Tag Archives: Communication

Walking & Talking

We’ve all seen/heard them. Many of us know one personally. Some of us even have given birth to one of our own. They are the high energy, strong willed, emotionally intense children that challenge everyone and everything.

When these children are fully engaged in something they love to do it is magical to watch. It is a little scary too because if they are interrupted or become frustrated or bored with the activity the magic may turn to mayhem in a matter of seconds. They are impatient and easily over stimulated.

In my current little group of preschoolers I have three – yes three of these ‘difficult’, ‘spirited’, whatever you want to call them, children. Each one of these children is challenging but put all three of them together for an extended period of time and things can become volatile very quickly.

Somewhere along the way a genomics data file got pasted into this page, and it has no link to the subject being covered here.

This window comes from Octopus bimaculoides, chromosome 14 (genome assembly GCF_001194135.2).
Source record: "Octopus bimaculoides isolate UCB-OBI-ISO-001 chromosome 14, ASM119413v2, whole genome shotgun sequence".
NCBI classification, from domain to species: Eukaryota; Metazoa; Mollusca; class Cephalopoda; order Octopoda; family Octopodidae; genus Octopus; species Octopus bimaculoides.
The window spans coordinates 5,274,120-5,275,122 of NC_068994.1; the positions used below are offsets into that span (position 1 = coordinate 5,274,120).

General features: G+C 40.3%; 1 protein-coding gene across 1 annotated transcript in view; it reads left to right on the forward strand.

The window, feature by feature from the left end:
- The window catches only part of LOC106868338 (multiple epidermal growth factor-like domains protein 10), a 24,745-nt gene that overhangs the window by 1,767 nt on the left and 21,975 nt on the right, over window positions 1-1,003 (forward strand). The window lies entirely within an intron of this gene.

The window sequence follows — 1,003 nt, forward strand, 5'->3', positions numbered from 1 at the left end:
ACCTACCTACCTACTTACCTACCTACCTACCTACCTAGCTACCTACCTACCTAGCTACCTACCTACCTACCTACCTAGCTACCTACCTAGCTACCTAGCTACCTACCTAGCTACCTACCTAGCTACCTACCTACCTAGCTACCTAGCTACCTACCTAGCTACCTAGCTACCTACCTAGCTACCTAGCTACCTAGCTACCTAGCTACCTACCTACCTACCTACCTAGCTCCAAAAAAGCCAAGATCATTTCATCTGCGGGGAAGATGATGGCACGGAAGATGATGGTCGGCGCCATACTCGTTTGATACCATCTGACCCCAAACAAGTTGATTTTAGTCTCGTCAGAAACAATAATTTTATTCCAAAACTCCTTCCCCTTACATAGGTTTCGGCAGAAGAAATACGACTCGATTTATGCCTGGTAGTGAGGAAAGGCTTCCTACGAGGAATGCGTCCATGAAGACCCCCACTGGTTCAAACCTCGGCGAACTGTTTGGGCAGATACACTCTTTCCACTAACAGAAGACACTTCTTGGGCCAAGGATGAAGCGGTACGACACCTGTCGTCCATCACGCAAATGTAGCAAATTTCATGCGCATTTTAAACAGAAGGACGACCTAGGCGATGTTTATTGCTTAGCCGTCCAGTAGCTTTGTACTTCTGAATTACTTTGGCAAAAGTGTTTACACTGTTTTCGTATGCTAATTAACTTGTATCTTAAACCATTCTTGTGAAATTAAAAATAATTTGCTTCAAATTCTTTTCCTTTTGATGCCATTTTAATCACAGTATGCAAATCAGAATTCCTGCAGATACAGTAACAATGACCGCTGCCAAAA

Even when, or especially when they all have the same goal they struggle to cooperate – too impulsive or competitive to work together they tend to destroy any progress that another has made. Their own intense reactions – happy, sad or mad – are further fueled by the reactions of the others. It is not that they purposely want to disrupt activities but the reaction they get from the others is exhilarating.

They all enjoy active, gross motor play but it never seems to tire them out. In fact, like little crank-up flash lights, the more energy an activity requires the more power they seem to build up. They seem to have better self control during quiet activities but tension builds silently and will eventually explode.